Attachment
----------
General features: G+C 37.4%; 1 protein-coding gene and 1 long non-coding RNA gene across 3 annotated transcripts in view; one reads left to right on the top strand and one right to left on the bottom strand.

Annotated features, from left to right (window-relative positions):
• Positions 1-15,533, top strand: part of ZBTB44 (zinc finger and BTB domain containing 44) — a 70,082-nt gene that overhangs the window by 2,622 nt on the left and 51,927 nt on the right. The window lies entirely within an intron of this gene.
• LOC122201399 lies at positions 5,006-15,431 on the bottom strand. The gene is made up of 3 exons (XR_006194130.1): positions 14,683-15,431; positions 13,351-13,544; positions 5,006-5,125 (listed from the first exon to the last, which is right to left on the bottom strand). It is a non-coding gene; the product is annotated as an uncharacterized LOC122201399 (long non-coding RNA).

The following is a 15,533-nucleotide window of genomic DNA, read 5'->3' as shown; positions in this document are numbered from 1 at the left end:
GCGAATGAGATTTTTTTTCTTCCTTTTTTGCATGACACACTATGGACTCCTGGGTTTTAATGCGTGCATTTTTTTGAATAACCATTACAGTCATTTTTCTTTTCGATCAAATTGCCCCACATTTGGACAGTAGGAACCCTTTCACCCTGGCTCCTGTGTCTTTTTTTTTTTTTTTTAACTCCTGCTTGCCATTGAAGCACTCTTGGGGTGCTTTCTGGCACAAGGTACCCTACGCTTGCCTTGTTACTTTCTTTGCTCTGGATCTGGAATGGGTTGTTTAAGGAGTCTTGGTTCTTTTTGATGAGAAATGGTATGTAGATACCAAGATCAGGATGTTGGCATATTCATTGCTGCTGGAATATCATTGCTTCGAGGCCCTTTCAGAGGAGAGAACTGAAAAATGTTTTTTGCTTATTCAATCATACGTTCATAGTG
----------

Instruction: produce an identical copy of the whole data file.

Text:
General features: G+C 37.4%; 1 protein-coding gene and 1 long non-coding RNA gene across 3 annotated transcripts in view; one reads left to right on the top strand and one right to left on the bottom strand.

Annotated features, from left to right (window-relative positions):
• Positions 1-15,533, top strand: part of ZBTB44 (zinc finger and BTB domain containing 44) — a 70,082-nt gene that overhangs the window by 2,622 nt on the left and 51,927 nt on the right. The window lies entirely within an intron of this gene.
• LOC122201399 lies at positions 5,006-15,431 on the bottom strand. The gene is made up of 3 exons (XR_006194130.1): positions 14,683-15,431; positions 13,351-13,544; positions 5,006-5,125 (listed from the first exon to the last, which is right to left on the bottom strand). It is a non-coding gene; the product is annotated as an uncharacterized LOC122201399 (long non-coding RNA).

The following is a 15,533-nucleotide window of genomic DNA, read 5'->3' as shown; positions in this document are numbered from 1 at the left end:
GCGAATGAGATTTTTTTTCTTCCTTTTTTGCATGACACACTATGGACTCCTGGGTTTTAATGCGTGCATTTTTTTGAATAACCATTACAGTCATTTTTCTTTTCGATCAAATTGCCCCACATTTGGACAGTAGGAACCCTTTCACCCTGGCTCCTGTGTCTTTTTTTTTTTTTTTTAACTCCTGCTTGCCATTGAAGCACTCTTGGGGTGCTTTCTGGCACAAGGTACCCTACGCTTGCCTTGTTACTTTCTTTGCTCTGGATCTGGAATGGGTTGTTTAAGGAGTCTTGGTTCTTTTTGATGAGAAATGGTATGTAGATACCAAGATCAGGATGTTGGCATATTCATTGCTGCTGGAATATCATTGCTTCGAGGCCCTTTCAGAGGAGAGAACTGAAAAATGTTTTTTGCTTATTCAATCATACGTTCATAGTG